Tobias Frere-Jones, interviewed at Co.Design:
It works well in big sizes, but it can be really weak in small sizes. Shapes like ‘C’ and ‘S’ curl back into themselves, leaving tight “apertures” — the channels of white between a letter’s interior and exterior. So each shape halts the eye again and again, rather than ushering it along the line. The lowercase ‘e,‘ the most common letter in English and many other languages, takes an especially unobliging form. These and other letters can be a pixel away from being some other letter, and we’re left to deal with flickers of doubt as we read.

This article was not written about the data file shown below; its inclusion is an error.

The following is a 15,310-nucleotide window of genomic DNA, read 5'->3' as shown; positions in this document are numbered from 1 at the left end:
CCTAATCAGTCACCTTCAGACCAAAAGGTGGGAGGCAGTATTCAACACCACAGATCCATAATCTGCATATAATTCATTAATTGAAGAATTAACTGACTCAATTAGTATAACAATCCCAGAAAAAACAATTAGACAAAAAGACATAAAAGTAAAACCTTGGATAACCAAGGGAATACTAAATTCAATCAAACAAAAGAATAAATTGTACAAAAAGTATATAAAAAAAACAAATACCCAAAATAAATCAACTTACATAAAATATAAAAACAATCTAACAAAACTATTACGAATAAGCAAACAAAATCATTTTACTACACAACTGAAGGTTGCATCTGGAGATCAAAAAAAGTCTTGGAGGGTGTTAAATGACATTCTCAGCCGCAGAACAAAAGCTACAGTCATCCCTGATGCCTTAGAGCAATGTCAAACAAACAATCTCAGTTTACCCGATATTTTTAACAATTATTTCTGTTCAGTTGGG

Luckily apps and mobile sites on Apple’s platforms aren’t limited to Helvetica. For a similarly contemporary (and more legible) look for your project’s interface, consider the alternatives that Stephen Coles suggests:
Fedra Sans, JAF Bernini Sans, FF Unit, Whitney, Guardian Sans.
See also, why our choice of UI typeface is important.